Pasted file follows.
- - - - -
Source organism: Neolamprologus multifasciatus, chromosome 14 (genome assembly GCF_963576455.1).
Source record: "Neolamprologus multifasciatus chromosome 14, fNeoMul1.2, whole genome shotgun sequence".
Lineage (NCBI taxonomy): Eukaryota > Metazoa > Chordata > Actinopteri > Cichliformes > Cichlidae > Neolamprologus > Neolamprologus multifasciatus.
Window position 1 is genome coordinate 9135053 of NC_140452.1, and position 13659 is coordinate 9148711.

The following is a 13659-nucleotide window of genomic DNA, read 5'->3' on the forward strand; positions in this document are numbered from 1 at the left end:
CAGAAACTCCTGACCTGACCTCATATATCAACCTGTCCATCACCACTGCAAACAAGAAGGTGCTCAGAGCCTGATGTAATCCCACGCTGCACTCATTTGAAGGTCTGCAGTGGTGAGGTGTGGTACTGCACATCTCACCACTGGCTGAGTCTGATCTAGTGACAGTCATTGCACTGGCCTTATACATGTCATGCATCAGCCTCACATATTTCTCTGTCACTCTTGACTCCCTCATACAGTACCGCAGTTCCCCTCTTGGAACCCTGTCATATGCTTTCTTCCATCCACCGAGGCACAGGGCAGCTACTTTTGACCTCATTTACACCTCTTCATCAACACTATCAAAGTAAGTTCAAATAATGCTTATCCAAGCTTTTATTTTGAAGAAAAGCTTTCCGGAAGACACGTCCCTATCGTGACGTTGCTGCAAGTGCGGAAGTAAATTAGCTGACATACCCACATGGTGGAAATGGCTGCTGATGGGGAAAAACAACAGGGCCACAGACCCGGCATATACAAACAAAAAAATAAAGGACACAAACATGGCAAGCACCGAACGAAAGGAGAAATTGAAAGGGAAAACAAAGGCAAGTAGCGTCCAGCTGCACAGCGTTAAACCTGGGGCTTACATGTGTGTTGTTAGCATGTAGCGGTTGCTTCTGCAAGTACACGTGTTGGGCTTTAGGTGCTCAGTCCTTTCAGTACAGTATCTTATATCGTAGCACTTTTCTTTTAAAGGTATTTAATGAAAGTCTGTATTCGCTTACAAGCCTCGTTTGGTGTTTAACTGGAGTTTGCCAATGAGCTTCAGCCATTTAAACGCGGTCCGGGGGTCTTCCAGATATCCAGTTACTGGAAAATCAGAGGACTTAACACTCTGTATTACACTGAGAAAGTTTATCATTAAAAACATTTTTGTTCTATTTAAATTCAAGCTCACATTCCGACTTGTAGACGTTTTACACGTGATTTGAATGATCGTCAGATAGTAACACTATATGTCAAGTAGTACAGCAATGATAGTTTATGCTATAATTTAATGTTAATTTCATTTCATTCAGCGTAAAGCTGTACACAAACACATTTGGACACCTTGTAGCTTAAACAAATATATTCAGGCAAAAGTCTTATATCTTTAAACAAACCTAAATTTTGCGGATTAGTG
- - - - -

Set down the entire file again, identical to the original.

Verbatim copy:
Source organism: Neolamprologus multifasciatus, chromosome 14 (genome assembly GCF_963576455.1).
Source record: "Neolamprologus multifasciatus chromosome 14, fNeoMul1.2, whole genome shotgun sequence".
Lineage (NCBI taxonomy): Eukaryota > Metazoa > Chordata > Actinopteri > Cichliformes > Cichlidae > Neolamprologus > Neolamprologus multifasciatus.
Window position 1 is genome coordinate 9135053 of NC_140452.1, and position 13659 is coordinate 9148711.

The following is a 13659-nucleotide window of genomic DNA, read 5'->3' on the forward strand; positions in this document are numbered from 1 at the left end:
CAGAAACTCCTGACCTGACCTCATATATCAACCTGTCCATCACCACTGCAAACAAGAAGGTGCTCAGAGCCTGATGTAATCCCACGCTGCACTCATTTGAAGGTCTGCAGTGGTGAGGTGTGGTACTGCACATCTCACCACTGGCTGAGTCTGATCTAGTGACAGTCATTGCACTGGCCTTATACATGTCATGCATCAGCCTCACATATTTCTCTGTCACTCTTGACTCCCTCATACAGTACCGCAGTTCCCCTCTTGGAACCCTGTCATATGCTTTCTTCCATCCACCGAGGCACAGGGCAGCTACTTTTGACCTCATTTACACCTCTTCATCAACACTATCAAAGTAAGTTCAAATAATGCTTATCCAAGCTTTTATTTTGAAGAAAAGCTTTCCGGAAGACACGTCCCTATCGTGACGTTGCTGCAAGTGCGGAAGTAAATTAGCTGACATACCCACATGGTGGAAATGGCTGCTGATGGGGAAAAACAACAGGGCCACAGACCCGGCATATACAAACAAAAAAATAAAGGACACAAACATGGCAAGCACCGAACGAAAGGAGAAATTGAAAGGGAAAACAAAGGCAAGTAGCGTCCAGCTGCACAGCGTTAAACCTGGGGCTTACATGTGTGTTGTTAGCATGTAGCGGTTGCTTCTGCAAGTACACGTGTTGGGCTTTAGGTGCTCAGTCCTTTCAGTACAGTATCTTATATCGTAGCACTTTTCTTTTAAAGGTATTTAATGAAAGTCTGTATTCGCTTACAAGCCTCGTTTGGTGTTTAACTGGAGTTTGCCAATGAGCTTCAGCCATTTAAACGCGGTCCGGGGGTCTTCCAGATATCCAGTTACTGGAAAATCAGAGGACTTAACACTCTGTATTACACTGAGAAAGTTTATCATTAAAAACATTTTTGTTCTATTTAAATTCAAGCTCACATTCCGACTTGTAGACGTTTTACACGTGATTTGAATGATCGTCAGATAGTAACACTATATGTCAAGTAGTACAGCAATGATAGTTTATGCTATAATTTAATGTTAATTTCATTTCATTCAGCGTAAAGCTGTACACAAACACATTTGGACACCTTGTAGCTTAAACAAATATATTCAGGCAAAAGTCTTATATCTTTAAACAAACCTAAATTTTGCGGATTAGTG